Marcum underwent season-ending surgery last week for thoracic outlet syndrome, an artery obstruction or nerve pinching caused by compression between the collarbone and first rib.
Marcum's contract with the Mets expired at the end of the season anyway. He signed a one-year deal back in January, with a guaranteed salary of $4 million. But he was also eligible for $4 million in incentives, including $500,000 apiece for being on the active roster or disabled list for an injury unrelated to his right arm for 150 and 170 days. (Information from the Associated Press.)
So the Mets may be saving up to $1 million by releasing Marcum now.
The team announced Marcum's release via Twitter. Its only other comment thus far came via a second tweet: "...The #Mets initiated this release when it was confirmed that Marcum was unlikely to pitch competitively again this season."
Marcum, 31, was 1-10 with a 5.29 ERA in 14 appearances (12 starts) this season.
Mike Ehrmann/Getty Images
Matt Harvey relishes being a bachelor in New York City.
FIRST PITCH: Matt Harvey has big expectations off the field, too.
Here are more quotes from a Men’s Journal article we originally linked to in yesterday’s Morning Briefing …
On waiting to buy a Manhattan apartment: "No matter what, New York is now my home. I could buy a place now, but I've gotta wait for that $200 million contract. If I'm going to buy an apartment, it has to be the best apartment in the city."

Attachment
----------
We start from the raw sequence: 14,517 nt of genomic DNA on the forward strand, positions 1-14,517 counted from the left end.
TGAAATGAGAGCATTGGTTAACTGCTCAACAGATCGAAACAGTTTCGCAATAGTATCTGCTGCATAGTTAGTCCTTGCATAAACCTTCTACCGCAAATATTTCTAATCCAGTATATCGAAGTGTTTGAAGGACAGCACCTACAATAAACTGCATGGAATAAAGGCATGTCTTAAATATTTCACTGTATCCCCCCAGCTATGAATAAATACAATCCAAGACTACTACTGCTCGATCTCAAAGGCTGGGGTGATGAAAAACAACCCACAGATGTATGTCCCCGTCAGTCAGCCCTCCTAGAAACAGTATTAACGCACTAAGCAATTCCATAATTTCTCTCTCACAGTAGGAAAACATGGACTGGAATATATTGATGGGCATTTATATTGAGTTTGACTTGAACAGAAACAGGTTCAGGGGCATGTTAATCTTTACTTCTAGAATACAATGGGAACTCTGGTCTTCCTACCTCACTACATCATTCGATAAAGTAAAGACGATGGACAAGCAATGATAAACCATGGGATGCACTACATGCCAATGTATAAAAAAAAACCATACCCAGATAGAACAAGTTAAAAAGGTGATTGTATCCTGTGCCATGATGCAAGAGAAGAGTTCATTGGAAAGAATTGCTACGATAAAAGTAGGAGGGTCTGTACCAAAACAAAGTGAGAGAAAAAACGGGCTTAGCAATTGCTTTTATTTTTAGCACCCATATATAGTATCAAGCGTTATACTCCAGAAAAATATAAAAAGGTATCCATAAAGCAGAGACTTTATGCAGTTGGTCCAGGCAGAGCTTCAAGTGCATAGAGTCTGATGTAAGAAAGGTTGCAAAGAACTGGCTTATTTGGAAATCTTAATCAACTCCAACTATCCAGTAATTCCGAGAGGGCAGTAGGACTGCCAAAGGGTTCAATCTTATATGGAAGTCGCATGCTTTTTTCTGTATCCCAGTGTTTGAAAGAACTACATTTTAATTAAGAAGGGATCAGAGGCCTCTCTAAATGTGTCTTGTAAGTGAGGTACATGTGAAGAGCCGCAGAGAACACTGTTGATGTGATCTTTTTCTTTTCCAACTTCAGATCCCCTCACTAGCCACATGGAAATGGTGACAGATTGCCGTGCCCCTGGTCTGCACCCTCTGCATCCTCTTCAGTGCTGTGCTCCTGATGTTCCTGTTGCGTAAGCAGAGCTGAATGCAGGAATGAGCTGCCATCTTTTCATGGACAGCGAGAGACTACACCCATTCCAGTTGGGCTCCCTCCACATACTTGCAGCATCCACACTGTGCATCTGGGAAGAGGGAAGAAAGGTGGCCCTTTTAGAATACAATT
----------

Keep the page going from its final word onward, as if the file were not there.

On his social life philosophy: "I have a 48-hour rule. No drinking two days before a start. But those other days? Yes, I'm gonna go out. If I was locked up in my house all week, I don't know what I'd be like on the baseball field."
On living in the East Village: "I'm young, I'm single. I want to be in the mix."
On Derek Jeter: "That guy is the model. I mean, first off, let's just look at the women he's dated. Obviously, he goes out -- he's meeting these girls somewhere -- but you never hear about it. That's where I want to be."
On being a savior: "I love the idea of coming into a struggling franchise and seeing if I can help them win. First off, I hate to lose. At anything. Secondly, who doesn't want to be the guy to help turn something around?"
Thursday’s news reports:
• Speaking with David Lennon in Newsday, Sandy Alderson offered these thoughts:
The payroll will be “substantially higher” than $55 million, and could approach $100 million in 2014. "There's a substantial capacity there and hopefully we can use it,” the GM said.
On contracts such as the ones handed to Shaun Marcum and Frank Francisco, Alderson said: "Something that has disappointed me is the inability to get any real performance out of some of the bigger investments that have been made."
On the ETA for competitiveness, Alderson said: "Was 2014 always a target year? Yeah. It should be an important year for us."